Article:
The family in the United States must first be seen as families. While there is a patina of similarity that is viewed worldwide as an American cultural interpretation of the family, it is not true that American families either act or want to act in these stereotypical patterns. The variety and adaptability of family relationships is a particular strength of this family system. The roots of this diversity are found in the many cultures represented by immigrants to the New World, the vast regional differences in climate, economy, and specific migrations, and innovations and integrations of separate families and sub-cultural groups.
Definitions of the family have several functions in the professional study of families, the design and implementation of programs and treatments, education and training of specialists in family studies, and the political and policy discourse and evaluation of the impact on families of different strategies. In the broader society understandings of families are based on personal experiences, media portrayals, and institutional regulation. Theoretically, much attention has been given to the issue of definition in family studies in the United States, as well as internationally, especially in the last 15 years. Some aspects of the debate reach everyone in terms of social and economic support and recognition. Exploring a number of conceptual choices in proscribing what is meant by the term family, it is possible to leave out groups that are behaving as families or to include households who only share space, not family ties and support. “The fluid quality of the word family makes it especially useful for political propagandizing and as a residual variable in societal studies”. If anything, this political discourse has become more intense in the United States, and the implications have become more critical to the health and well-being of individuals and families.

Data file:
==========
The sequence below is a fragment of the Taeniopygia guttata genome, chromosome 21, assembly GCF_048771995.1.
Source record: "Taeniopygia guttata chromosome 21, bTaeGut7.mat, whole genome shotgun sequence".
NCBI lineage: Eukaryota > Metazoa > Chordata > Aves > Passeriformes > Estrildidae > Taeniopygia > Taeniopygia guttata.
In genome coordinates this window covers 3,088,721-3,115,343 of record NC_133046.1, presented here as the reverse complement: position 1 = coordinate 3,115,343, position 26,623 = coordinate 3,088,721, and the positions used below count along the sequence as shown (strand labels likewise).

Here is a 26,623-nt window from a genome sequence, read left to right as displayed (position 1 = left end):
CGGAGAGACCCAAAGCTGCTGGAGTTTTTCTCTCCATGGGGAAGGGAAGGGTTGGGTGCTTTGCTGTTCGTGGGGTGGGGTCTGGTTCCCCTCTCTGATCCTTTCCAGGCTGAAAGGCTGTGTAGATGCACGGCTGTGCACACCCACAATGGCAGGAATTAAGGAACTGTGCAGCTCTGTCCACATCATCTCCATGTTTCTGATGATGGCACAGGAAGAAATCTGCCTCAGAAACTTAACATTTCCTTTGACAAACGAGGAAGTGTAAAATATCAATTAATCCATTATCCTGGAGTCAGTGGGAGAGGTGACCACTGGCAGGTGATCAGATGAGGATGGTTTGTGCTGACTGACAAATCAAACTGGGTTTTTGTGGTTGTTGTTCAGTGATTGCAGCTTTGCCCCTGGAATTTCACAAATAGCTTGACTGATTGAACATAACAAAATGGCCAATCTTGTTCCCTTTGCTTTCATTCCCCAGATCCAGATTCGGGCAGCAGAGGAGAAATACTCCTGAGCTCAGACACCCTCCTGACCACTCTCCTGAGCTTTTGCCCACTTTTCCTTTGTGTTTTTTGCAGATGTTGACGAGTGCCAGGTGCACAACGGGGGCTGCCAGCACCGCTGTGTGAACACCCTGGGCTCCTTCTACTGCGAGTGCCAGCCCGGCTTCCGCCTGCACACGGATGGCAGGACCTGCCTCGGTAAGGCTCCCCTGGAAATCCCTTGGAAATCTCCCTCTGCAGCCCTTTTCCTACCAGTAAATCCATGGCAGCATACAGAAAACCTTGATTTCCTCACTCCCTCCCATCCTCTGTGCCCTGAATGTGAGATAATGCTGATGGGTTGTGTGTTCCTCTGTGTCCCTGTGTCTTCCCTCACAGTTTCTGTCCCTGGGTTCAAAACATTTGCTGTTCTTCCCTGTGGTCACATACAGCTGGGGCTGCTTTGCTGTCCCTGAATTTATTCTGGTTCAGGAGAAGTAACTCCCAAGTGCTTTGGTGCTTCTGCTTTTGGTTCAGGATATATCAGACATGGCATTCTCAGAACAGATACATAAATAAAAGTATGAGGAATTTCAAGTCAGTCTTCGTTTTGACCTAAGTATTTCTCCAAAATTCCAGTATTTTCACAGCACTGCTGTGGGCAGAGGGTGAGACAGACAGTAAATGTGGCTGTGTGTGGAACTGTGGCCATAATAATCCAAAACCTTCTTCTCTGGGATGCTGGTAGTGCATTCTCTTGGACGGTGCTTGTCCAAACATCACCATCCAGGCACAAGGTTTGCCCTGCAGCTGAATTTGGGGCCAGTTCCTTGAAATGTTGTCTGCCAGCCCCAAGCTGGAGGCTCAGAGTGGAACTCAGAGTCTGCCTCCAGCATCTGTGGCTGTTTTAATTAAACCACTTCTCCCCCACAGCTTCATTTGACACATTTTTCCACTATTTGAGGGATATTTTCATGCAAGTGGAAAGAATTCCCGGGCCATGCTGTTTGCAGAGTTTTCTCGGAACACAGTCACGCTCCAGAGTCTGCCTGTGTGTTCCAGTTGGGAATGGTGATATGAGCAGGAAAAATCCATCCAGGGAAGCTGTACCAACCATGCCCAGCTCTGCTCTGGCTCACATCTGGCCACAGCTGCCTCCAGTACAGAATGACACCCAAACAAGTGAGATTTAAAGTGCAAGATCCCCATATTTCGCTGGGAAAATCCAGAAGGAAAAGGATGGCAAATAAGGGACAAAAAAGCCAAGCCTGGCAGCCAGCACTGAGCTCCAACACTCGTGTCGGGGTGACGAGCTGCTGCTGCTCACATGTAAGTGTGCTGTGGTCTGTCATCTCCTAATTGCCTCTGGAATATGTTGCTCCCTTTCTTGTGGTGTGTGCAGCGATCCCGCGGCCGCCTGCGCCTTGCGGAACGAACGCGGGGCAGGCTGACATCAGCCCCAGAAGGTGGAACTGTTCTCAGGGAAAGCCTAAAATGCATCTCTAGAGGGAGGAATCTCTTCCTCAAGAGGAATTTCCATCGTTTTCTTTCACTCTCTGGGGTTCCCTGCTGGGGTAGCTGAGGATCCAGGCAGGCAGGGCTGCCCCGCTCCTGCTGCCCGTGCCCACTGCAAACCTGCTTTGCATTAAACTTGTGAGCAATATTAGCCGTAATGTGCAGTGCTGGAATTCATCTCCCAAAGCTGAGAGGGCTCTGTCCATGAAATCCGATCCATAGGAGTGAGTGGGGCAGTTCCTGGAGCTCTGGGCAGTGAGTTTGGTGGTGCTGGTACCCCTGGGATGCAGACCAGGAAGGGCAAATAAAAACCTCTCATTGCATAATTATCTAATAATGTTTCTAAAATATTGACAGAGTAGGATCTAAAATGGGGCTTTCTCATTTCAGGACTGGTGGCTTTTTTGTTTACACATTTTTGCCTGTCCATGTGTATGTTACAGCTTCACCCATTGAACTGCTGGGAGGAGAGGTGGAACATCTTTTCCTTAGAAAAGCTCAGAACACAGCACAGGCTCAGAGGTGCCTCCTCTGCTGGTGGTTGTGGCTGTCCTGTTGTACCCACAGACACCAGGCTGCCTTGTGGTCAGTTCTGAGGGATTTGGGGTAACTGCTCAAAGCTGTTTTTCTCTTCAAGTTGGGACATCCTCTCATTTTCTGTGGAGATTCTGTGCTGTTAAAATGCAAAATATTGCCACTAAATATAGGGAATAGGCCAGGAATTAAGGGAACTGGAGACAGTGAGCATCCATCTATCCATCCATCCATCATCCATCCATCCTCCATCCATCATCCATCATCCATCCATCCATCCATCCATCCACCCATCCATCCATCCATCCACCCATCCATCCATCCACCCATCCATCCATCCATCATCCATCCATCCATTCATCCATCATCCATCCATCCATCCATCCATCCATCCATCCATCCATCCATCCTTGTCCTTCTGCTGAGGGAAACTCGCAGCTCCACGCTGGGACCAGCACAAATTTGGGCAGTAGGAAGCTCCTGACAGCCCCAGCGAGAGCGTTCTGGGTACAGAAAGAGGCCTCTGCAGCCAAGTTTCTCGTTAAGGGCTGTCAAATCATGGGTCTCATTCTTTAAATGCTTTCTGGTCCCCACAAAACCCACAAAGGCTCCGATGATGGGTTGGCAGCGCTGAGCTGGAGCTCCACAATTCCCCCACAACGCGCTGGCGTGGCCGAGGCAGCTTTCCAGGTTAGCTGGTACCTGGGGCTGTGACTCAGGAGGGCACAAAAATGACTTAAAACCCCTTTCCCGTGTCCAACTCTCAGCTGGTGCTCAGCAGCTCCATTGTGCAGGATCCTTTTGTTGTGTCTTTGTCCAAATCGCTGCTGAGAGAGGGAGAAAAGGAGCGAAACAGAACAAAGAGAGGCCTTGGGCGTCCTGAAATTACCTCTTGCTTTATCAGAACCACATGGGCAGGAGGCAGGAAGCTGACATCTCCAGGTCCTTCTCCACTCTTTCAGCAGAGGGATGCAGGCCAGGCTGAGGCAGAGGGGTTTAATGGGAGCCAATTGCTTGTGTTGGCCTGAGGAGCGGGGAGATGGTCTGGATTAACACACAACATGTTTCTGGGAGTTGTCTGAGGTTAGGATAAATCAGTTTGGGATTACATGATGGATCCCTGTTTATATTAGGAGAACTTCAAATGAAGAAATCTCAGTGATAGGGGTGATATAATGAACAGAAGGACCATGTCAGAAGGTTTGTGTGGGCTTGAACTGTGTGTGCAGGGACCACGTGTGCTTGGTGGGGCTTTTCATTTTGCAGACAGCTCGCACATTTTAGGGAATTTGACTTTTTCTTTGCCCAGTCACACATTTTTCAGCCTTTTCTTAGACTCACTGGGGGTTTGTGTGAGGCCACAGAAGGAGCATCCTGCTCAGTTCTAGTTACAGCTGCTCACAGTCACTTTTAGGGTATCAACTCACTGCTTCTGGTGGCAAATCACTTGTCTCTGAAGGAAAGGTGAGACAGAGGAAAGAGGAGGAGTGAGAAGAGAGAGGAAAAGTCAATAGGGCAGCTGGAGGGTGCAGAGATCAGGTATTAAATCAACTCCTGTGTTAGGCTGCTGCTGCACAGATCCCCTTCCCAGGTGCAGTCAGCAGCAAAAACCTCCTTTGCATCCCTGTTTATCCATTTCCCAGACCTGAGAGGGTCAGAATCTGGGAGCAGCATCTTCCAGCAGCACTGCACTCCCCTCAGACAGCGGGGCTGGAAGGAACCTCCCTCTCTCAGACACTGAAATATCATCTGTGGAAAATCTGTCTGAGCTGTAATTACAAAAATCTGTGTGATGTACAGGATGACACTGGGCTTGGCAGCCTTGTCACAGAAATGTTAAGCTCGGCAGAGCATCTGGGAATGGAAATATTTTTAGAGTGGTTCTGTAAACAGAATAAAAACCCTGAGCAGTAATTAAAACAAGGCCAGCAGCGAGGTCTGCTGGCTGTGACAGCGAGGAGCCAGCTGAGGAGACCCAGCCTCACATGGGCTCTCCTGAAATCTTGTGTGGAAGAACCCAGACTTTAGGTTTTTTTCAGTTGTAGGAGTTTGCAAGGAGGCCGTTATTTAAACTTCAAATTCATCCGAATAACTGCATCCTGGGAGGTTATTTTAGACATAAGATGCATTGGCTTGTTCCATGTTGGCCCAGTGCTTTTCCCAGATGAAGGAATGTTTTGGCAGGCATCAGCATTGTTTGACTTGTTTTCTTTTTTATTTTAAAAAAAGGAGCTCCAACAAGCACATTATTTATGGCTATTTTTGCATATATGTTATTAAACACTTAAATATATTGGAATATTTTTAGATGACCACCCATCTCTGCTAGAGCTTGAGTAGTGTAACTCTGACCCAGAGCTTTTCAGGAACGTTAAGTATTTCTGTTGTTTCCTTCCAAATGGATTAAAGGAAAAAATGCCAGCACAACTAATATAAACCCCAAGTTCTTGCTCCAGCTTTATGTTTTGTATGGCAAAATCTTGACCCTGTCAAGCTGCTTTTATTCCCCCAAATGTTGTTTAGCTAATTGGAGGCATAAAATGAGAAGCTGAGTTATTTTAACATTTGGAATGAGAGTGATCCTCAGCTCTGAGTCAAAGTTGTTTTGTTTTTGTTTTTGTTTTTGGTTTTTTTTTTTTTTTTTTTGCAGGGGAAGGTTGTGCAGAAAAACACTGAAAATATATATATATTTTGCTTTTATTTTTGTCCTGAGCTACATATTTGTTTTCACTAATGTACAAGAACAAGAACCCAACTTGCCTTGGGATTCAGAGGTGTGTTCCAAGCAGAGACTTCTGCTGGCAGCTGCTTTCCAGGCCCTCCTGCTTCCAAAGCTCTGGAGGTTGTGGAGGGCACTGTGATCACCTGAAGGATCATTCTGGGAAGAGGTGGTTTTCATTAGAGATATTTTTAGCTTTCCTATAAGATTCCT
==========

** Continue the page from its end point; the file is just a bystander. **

Cultural and Historic Influences on U.S. Families
U.S. families have had many innovative alternatives and historic social movements, and experimental and reform groups have been created for social change in the modern society. In the early 19th century, there were new communities that featured new family roles and structures and forged different relationships between men and women. These groups introduced “new patterns of religious and social life” and forecast “radical social change, community formation and sex-role organization” in alternative ways. More recently, small communal households were founded in the 1970s, perhaps as many as 45,000, and so-called open or multilateral families were started, with a few surviving today. The history of such groups as the Shakers, the Oneida Community, the Amish, and regional and social organizations, such as women's clubs, benevolence, missionary, evangelical, abolitionist, temperance, and labor movements, including family and gender alternatives, have considerable power in the rhetoric of family functioning and values today. Some historic experiments and survivals such as the Oneida Community and the Shakers are known now mostly as landmarks and curiosities having tourist interest. In contrast, the Church of Jesus Christ of Latter-Day Saints, sometimes known as the ...